REDnews June 2024 Issue

Page 1



Our experts have the creativity and know-how to tackle your toughest supply chain challenges, continuously giving you a competitive edge to realize your success.
1,738 sf 1,805 sf 2,100 sf 2,033 sf TENANT ROSTER 14.727 SF Kennedy Drive & FM 1097 702 W Montgomery Street Willis, Texas 77378 FOR LEASE - 7,051 SF Available Main Street Capital Partners BRETT LEVINSON 281.768.3568 (direct) 713.933.9990 (cell)



Jeff Johnson


Mark Menzies


Benton Mahaffey


April Daniel


Learyn Jackson


Susan Mickey

Texas Brokers: 8,150

Texas Leasing/Tenant Rep: 6,232

Texas Investors: 4,979

Texas Developers: 4,710

Outside Texas Investors, Brokers, Developers etc: 26,387



To subscribe to REDnews call (713) 661-6300 or log on to

Partner Engineering and Science: Navigating environmental challenges and sustainability in Texas CRE The commercial real estate industry in Texas faces a unique set of environmental challenges and opportunities. Partner Engineering and Science, Inc., a leading environmental services firm, is at the forefront of helping clients navigate these complexities.

DFW to ATX to HOU: Industrial markets flourish across Texas Texas' industrial sector is experiencing a sustained boom, with major cities like Dallas, Austin and Houston all witnessing significant growth.

REDnews Events: Dallas Fort Worth Multifamily & Apartment Summit

REDnews Events: Houston Commercial Real Estate Summit

REDnews Events: North Texas Industrial Real Estate Summit

Thriving dynamics in Texas retail markets: Insights from Houston, Dallas, Austin and the Rio Grande Valley Each region of Texas offers a tapestry of opportunities for investors, developers and retailers alike.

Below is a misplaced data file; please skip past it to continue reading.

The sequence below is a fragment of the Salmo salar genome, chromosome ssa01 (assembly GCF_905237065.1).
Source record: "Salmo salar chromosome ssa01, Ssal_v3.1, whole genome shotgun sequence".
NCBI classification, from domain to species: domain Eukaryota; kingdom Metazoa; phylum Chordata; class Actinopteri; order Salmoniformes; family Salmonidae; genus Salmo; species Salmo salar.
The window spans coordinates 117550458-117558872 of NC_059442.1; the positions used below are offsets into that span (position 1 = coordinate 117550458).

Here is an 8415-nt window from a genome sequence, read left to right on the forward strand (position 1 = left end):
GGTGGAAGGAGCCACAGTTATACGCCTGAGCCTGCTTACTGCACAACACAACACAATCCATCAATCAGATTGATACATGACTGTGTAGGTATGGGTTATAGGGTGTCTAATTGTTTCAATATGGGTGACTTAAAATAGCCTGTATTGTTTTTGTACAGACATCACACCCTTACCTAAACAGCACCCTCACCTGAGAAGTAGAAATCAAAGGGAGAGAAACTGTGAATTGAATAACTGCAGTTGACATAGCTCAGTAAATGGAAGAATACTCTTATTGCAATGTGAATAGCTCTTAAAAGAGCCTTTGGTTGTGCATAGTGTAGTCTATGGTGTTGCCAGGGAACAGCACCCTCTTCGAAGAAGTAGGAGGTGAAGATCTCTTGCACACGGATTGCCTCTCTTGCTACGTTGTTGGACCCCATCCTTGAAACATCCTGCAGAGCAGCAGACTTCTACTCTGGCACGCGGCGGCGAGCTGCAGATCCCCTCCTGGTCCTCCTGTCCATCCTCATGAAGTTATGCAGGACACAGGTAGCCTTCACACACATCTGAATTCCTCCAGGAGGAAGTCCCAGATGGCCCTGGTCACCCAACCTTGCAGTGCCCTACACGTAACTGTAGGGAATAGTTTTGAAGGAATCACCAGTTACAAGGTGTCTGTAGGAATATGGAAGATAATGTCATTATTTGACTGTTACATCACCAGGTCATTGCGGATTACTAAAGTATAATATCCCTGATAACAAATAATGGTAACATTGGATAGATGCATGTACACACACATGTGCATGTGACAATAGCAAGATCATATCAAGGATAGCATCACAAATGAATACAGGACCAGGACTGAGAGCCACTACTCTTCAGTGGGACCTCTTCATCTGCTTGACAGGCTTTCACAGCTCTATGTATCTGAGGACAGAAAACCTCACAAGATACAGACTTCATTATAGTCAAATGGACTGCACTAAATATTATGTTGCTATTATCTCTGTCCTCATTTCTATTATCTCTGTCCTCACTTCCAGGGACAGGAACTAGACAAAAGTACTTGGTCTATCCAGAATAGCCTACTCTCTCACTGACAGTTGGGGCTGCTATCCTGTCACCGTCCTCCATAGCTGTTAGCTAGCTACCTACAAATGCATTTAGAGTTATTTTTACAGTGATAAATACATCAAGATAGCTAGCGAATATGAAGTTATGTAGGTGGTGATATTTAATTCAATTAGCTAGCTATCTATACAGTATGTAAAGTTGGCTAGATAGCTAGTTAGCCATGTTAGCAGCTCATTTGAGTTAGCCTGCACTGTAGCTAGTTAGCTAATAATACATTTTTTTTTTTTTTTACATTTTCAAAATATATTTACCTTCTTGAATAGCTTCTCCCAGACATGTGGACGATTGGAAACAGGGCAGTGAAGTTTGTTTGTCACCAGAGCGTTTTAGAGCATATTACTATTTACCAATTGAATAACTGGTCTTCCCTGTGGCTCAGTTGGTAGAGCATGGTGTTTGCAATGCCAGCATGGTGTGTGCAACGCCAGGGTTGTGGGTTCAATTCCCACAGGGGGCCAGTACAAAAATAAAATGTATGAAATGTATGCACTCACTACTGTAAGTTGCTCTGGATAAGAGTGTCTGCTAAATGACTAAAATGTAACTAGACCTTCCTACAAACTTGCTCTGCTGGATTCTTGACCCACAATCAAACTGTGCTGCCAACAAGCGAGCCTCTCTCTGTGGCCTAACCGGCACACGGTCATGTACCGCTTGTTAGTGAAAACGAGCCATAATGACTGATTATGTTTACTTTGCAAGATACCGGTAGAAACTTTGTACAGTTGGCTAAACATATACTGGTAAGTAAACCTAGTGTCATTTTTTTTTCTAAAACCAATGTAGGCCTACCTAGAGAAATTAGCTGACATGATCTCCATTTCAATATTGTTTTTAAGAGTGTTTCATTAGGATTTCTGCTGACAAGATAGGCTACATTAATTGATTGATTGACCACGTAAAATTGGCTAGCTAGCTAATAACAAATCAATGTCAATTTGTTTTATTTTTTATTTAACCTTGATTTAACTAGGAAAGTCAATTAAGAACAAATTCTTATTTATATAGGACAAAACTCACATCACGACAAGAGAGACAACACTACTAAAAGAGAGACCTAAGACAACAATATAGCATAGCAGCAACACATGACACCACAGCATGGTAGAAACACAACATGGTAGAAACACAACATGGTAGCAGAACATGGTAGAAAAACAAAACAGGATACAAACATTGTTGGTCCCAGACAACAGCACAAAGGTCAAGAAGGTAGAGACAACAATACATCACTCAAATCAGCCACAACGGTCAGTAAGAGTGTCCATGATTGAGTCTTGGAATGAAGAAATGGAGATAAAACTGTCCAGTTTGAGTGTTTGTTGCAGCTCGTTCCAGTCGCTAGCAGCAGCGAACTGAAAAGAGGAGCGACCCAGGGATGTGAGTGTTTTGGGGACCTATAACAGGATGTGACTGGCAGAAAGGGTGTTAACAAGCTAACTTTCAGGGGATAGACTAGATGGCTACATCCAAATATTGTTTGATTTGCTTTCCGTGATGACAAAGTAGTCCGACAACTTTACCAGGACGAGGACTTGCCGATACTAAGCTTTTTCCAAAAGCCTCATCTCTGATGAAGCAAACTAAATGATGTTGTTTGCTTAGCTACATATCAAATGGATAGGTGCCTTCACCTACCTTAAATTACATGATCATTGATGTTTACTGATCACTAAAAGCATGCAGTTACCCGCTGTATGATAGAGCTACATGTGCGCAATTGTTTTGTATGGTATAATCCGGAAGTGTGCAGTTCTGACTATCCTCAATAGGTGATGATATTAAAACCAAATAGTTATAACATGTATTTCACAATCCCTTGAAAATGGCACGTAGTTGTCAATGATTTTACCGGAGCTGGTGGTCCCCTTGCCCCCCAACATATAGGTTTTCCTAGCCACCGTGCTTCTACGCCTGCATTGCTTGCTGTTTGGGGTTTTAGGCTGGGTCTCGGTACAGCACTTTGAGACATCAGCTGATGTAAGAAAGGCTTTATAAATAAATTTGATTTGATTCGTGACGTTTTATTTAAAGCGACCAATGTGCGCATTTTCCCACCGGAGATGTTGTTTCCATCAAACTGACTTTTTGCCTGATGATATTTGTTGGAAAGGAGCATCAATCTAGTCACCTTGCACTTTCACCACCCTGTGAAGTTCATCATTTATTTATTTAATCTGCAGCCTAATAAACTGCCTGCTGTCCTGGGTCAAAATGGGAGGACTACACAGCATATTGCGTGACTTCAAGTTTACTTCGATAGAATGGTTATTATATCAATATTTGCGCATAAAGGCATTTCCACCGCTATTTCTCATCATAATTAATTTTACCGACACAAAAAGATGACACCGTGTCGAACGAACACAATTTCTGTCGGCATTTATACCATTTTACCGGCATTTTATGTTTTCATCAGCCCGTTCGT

Scoop/People on the Move 6 22 24 26 28 10 14 15 16 18

Resilience. Continued growth. Those are the hallmarks of Houston’s industrial distribution market Resilience and sustained growth. That's what Lee & Associates says that the Houston industrial distribution market demonstrated during a challenging first quarter of 2024.

Houston’s office market still working through challenges The office vacancy rate in the Houston market rose to 26.7% as of the end of the first quarter, according to the latest research from Colliers.

The grass isn’t always greener: Many workers who jumped ship during COVID now regret it The Great Resignation saw workers quit their jobs in droves—but many are now regretting it.


Partner Engineering and Science: Navigating environmental challenges and sustainability in Texas CRE

The commercial real estate industry in Texas faces a unique set of environmental challenges and opportunities. Partner Engineering and Science, Inc., a leading environmental services firm, is at the forefront of helping clients navigate these complexities. With a focus on due diligence, innovative solutions and sustainability strategies, Partner empowers Texas CRE investors and developers to make informed decisions and future-proof their projects.

“One major issue is the potential wave of distressed assets due to factors such as declining property values in various sectors, stagnant rent growth, higher interest rates and a tight credit market,” said Summer Gell, a principal at Partner and an environmental science expert. “As a result, many investors have been focusing on property maintenance due diligence such as asbestos

Continued on Page 8>

6 JUNE 2024
Image by Tung Lam from Pixabay.

and mold, to carefully consider measures to avoid liabilities and reduce losses on distressed assets.”

Another emerging challenge is perfluorinated alkyl substances (PFAS) contamination. The Environmental Protection Agency's recent classification of PFAS as hazardous substances necessitates its inclusion in Phase I Environmental Site Assessments (ESAs).

“Partner has been preparing for the implications of the new PFAS regulation, integrating this into the firm’s due diligence processes,” Gell said. “This includes offering specialized guidance and support to commercial real estate investors in Texas on how to navigate the challenges presented by the new EPA regulation and its impact on property investments.”

Innovation is also a hallmark of Partner's approach. Gell pointed to the growing adoption of vapor intrusion mitigation systems in Texas developments. These systems prevent hazardous vapors from entering buildings, safeguarding occupant health and facilitating smoother transactions. Partner leverages risk assessments aligned with ASTM standards to identify potential vapor concerns and recommend mitigation measures.